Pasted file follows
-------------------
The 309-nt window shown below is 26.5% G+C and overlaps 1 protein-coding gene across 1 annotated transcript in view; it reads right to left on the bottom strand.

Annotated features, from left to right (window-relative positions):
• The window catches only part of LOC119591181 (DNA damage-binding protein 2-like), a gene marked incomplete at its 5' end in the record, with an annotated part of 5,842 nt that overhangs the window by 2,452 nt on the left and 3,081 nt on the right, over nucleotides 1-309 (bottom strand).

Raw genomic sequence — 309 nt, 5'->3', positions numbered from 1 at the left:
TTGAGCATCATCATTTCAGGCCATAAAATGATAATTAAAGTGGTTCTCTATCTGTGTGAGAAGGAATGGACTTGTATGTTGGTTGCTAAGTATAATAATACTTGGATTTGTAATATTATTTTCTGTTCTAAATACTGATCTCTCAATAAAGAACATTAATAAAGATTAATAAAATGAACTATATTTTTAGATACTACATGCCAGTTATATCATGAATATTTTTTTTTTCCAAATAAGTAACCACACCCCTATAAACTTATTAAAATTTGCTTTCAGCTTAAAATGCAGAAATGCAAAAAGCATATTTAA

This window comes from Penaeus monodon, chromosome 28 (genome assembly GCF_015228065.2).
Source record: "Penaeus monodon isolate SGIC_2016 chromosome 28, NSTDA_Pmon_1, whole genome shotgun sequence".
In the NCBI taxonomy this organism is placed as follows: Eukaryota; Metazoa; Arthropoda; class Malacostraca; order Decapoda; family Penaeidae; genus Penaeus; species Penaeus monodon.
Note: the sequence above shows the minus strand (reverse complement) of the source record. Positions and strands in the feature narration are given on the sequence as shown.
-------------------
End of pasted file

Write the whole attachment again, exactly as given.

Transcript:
The 309-nt window shown below is 26.5% G+C and overlaps 1 protein-coding gene across 1 annotated transcript in view; it reads right to left on the bottom strand.

Annotated features, from left to right (window-relative positions):
• The window catches only part of LOC119591181 (DNA damage-binding protein 2-like), a gene marked incomplete at its 5' end in the record, with an annotated part of 5,842 nt that overhangs the window by 2,452 nt on the left and 3,081 nt on the right, over nucleotides 1-309 (bottom strand).

Raw genomic sequence — 309 nt, 5'->3', positions numbered from 1 at the left:
TTGAGCATCATCATTTCAGGCCATAAAATGATAATTAAAGTGGTTCTCTATCTGTGTGAGAAGGAATGGACTTGTATGTTGGTTGCTAAGTATAATAATACTTGGATTTGTAATATTATTTTCTGTTCTAAATACTGATCTCTCAATAAAGAACATTAATAAAGATTAATAAAATGAACTATATTTTTAGATACTACATGCCAGTTATATCATGAATATTTTTTTTTTCCAAATAAGTAACCACACCCCTATAAACTTATTAAAATTTGCTTTCAGCTTAAAATGCAGAAATGCAAAAAGCATATTTAA

This window comes from Penaeus monodon, chromosome 28 (genome assembly GCF_015228065.2).
Source record: "Penaeus monodon isolate SGIC_2016 chromosome 28, NSTDA_Pmon_1, whole genome shotgun sequence".
In the NCBI taxonomy this organism is placed as follows: Eukaryota; Metazoa; Arthropoda; class Malacostraca; order Decapoda; family Penaeidae; genus Penaeus; species Penaeus monodon.
Note: the sequence above shows the minus strand (reverse complement) of the source record. Positions and strands in the feature narration are given on the sequence as shown.